It's been a while since we've checked in on how American politics is thriving within the Doom Loop of Oligarchy (TM Ezra Klein!), but a fresh dispatch from Politico's Mike Allen offers us another opportunity to goggle at the slow-motion death of American exceptionalism. The issue at hand, as ever, is the ruling class of billionaires who fund our presidential campaign dumb-show. More specifically, it's the Brothers Koch, who have an assignment for former Florida governor and presidential hopeful Jeb Bush. Per Allen:
In another surprise, a top Koch aide revealed to POLITICO that Jeb Bush will be given a chance to audition for the brothers’ support, despite initial skepticism about him at the top of the Kochs’ growing political behemoth.
Mr. Bush will be expected to perform a two-minute classical monologue about tax cuts, a two-minute comic monologue about tax cuts, and 32 bars of a contemporary Broadway musical ballad about union-busting.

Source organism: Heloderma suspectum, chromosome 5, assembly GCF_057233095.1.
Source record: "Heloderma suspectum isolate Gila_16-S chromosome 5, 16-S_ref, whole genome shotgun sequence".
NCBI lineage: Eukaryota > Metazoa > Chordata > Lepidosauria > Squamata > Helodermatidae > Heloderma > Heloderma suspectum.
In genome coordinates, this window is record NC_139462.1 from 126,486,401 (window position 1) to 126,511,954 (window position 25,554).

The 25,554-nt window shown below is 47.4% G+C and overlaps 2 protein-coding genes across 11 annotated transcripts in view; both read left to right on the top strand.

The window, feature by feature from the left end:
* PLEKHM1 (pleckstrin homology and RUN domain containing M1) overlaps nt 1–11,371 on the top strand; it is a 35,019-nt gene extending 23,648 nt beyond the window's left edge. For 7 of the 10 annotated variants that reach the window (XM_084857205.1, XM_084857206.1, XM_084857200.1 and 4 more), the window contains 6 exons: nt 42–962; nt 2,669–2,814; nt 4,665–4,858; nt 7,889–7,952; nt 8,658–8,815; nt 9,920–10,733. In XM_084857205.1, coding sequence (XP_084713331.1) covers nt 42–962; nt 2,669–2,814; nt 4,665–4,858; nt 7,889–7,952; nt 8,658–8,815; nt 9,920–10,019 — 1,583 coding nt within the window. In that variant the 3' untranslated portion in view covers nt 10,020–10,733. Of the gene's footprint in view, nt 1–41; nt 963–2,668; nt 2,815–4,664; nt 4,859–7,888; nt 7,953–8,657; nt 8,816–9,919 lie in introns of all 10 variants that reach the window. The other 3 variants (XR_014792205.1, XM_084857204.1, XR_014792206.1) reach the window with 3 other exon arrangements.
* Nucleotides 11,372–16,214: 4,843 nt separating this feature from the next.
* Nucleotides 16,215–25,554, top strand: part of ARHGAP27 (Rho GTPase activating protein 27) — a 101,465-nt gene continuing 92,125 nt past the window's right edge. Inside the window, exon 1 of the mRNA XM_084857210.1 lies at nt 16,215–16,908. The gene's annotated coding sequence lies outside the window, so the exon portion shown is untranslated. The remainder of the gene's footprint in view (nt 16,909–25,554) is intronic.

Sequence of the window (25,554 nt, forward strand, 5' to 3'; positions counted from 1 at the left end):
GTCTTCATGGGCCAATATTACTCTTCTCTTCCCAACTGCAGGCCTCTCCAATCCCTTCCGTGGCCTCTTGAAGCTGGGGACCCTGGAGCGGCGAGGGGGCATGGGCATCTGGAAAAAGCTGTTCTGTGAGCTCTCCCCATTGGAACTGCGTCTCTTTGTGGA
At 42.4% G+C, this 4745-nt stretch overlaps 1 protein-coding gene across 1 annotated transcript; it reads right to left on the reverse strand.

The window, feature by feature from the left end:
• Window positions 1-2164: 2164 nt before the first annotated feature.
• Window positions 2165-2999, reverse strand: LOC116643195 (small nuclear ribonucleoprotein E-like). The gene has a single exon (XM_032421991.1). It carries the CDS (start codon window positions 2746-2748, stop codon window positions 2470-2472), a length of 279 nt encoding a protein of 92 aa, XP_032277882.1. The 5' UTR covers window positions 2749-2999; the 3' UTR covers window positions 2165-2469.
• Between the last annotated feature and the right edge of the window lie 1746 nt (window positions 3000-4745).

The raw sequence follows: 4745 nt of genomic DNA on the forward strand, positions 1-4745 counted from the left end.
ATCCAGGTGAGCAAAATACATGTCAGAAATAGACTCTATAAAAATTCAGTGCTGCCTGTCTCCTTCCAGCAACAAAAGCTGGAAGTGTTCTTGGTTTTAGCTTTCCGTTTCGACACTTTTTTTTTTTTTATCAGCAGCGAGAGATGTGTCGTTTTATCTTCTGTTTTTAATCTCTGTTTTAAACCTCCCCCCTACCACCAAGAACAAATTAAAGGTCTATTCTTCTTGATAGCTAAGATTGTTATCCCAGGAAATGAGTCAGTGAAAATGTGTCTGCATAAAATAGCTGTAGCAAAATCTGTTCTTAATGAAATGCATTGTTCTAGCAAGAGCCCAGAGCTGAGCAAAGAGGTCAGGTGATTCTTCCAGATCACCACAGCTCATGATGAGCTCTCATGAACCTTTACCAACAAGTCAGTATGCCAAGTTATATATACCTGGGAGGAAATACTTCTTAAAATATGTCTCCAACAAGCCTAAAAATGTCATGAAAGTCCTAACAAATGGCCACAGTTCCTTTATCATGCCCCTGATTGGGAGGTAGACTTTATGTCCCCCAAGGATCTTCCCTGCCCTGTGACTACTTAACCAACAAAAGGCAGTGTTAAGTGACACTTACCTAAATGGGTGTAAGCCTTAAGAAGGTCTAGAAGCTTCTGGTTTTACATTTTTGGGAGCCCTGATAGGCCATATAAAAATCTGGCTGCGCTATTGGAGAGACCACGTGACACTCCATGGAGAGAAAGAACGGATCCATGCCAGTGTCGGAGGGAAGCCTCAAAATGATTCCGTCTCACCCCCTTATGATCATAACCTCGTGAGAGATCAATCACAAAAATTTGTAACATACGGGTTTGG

This is good news for Jeb, I guess. As Allen notes, the last time the Kochs cooked up an audition, it was at their "winter seminar" in January, and according to those present, Florida Sen. Marco Rubio was the clear standout at that confab. But Bush will be getting "a second look" at the brothers' summer conference, because "so many Koch supporters think he looks like a winner."
Of course, as New York's Jonathan Chait points out, it was only yesterday that the Kochs "signaled" that their favorite in the race was Wisconsin governor (and historically over-eager Koch amanuensis) Scott Walker. Looks like we got some drama, y'all!
Obviously, winning the affection of the Koch brothers is a significant prize, since they've pledged to raise and spend the oddly specific amount of $889 million on the 2016 election cycle. But never fear -- there's a long list of other billionaire weirdos at whom candidates from across the political spectrum can cringe on bended knee, begging for boodle, if they fail to receive the Koch nod. Plus, there's an entire financial industry waiting to receive the private, reassuring genuflections of candidates who play populist on the weekdays.
It goes without saying that the fun part of this election is going to be watching all those political pundits argue about which candidate is the most "authentic."
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